Will he or won’t he? Negotiations between a local Muslim cleric and the leader of a tiny Florida church who had threatened to publicly burn copies of Islam’s holy text left the heated debate in a state of confusion with the ninth anniversary of the 9/11 terrorist attacks a day away. The Rev. Terry Jones said Thursday he would call off the planned burning of Qurans based on a deal negotiated with the president of the Islamic Society of Central Florida that the location of a mosque planned near ground zero in New York would be changed. But Imam Muhammad
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Obama to Koran-burning minister: ‘Call off your stunt’

President Barack Obama implored a Florida minister to call off his Quran-burning “stunt,” saying it would jeopardize U.S. troops abroad. Obama told ABC’s “Good Morning America” in an interview aired Thursday that he hopes the Rev. Terry Jones of Florida listens to “those better angels” and to the individuals and organizations pleading with him to change his mind. “If he’s listening, I hope he understands that what he’s proposing to do is completely contrary to our values as Americans,” the president said. “That this country has been built on the notion of freedom and religious tolerance.” “And as a very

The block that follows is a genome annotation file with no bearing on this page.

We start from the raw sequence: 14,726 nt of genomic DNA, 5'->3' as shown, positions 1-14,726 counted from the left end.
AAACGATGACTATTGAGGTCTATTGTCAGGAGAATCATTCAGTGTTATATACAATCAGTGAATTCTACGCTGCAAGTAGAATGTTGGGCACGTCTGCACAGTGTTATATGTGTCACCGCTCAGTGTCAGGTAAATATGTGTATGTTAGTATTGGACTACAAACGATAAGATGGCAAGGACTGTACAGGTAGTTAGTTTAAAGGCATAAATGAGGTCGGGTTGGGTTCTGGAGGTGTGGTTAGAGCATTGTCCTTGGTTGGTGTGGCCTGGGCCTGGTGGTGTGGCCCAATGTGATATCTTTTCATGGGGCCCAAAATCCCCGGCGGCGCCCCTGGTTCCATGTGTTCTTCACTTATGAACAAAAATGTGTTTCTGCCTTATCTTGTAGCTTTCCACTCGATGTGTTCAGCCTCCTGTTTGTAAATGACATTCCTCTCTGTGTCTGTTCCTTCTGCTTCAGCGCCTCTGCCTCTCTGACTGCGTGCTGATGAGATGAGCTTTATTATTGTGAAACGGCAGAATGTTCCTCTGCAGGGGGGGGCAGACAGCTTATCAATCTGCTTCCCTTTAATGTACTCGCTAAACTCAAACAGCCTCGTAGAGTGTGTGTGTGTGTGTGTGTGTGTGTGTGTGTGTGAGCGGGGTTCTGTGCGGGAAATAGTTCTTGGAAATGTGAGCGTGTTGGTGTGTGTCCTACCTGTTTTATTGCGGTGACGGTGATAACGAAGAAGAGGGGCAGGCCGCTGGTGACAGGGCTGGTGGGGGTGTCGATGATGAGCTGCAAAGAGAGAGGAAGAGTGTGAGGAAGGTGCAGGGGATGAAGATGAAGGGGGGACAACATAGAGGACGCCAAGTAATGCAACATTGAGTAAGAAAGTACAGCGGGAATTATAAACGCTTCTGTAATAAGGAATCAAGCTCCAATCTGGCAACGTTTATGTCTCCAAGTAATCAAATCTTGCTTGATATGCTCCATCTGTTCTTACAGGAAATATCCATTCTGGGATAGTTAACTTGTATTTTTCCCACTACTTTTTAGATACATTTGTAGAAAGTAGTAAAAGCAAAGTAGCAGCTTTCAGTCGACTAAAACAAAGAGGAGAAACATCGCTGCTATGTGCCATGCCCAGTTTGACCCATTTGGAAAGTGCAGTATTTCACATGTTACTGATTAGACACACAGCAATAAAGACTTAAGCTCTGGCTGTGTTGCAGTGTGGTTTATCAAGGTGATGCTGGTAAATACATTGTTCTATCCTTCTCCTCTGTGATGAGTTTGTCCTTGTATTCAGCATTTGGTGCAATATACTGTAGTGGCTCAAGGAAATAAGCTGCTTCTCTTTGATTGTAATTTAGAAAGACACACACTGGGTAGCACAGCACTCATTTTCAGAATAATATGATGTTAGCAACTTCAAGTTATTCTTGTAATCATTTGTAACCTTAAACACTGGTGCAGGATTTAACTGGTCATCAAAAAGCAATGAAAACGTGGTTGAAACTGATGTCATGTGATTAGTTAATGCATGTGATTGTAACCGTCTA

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‘Don’t ask, don’t tell’ ruled unconstitutional

A federal judge said she will issue an order to halt the military’s “don’t ask, don’t tell” policy, after she declared the ban on openly gay service members unconstitutional. U.S. District Judge Virginia Phillips ruled Thursday that the prohibition on openly gay military service members was unconstitutional because it violates the First and Fifth Amendment rights of gays and lesbians. The policy doesn’t help military readiness and instead has a “direct and deleterious effect” on the armed services by hurting recruitment efforts during wartime and requiring the discharge of service members who have critical skills and training, she said. The
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Religious leaders condemn ‘anti-Muslim’ frenzy